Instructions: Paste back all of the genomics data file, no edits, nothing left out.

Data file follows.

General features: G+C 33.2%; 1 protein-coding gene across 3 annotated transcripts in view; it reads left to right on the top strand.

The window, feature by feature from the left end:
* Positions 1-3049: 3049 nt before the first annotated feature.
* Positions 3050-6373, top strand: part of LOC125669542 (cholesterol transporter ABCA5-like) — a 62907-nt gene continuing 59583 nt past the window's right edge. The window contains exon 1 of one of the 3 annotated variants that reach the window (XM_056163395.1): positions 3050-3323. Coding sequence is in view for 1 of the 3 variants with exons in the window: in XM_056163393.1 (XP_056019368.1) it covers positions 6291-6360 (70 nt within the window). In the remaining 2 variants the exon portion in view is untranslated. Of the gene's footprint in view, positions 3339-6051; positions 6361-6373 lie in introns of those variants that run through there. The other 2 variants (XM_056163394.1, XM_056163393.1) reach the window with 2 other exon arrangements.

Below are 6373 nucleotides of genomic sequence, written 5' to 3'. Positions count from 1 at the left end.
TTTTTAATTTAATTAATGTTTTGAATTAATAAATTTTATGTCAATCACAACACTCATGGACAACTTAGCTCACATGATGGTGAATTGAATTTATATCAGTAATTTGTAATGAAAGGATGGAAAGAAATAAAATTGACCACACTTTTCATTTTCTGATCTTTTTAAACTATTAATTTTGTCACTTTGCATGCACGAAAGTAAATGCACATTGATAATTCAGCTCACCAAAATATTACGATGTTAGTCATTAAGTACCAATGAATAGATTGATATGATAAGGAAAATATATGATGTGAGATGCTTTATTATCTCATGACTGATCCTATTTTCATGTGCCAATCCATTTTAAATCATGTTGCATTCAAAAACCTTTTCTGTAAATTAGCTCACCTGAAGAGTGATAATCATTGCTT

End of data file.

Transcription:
General features: G+C 33.2%; 1 protein-coding gene across 3 annotated transcripts in view; it reads left to right on the top strand.

The window, feature by feature from the left end:
* Positions 1-3049: 3049 nt before the first annotated feature.
* Positions 3050-6373, top strand: part of LOC125669542 (cholesterol transporter ABCA5-like) — a 62907-nt gene continuing 59583 nt past the window's right edge. The window contains exon 1 of one of the 3 annotated variants that reach the window (XM_056163395.1): positions 3050-3323. Coding sequence is in view for 1 of the 3 variants with exons in the window: in XM_056163393.1 (XP_056019368.1) it covers positions 6291-6360 (70 nt within the window). In the remaining 2 variants the exon portion in view is untranslated. Of the gene's footprint in view, positions 3339-6051; positions 6361-6373 lie in introns of those variants that run through there. The other 2 variants (XM_056163394.1, XM_056163393.1) reach the window with 2 other exon arrangements.

Below are 6373 nucleotides of genomic sequence, written 5' to 3'. Positions count from 1 at the left end.
TTTTTAATTTAATTAATGTTTTGAATTAATAAATTTTATGTCAATCACAACACTCATGGACAACTTAGCTCACATGATGGTGAATTGAATTTATATCAGTAATTTGTAATGAAAGGATGGAAAGAAATAAAATTGACCACACTTTTCATTTTCTGATCTTTTTAAACTATTAATTTTGTCACTTTGCATGCACGAAAGTAAATGCACATTGATAATTCAGCTCACCAAAATATTACGATGTTAGTCATTAAGTACCAATGAATAGATTGATATGATAAGGAAAATATATGATGTGAGATGCTTTATTATCTCATGACTGATCCTATTTTCATGTGCCAATCCATTTTAAATCATGTTGCATTCAAAAACCTTTTCTGTAAATTAGCTCACCTGAAGAGTGATAATCATTGCTT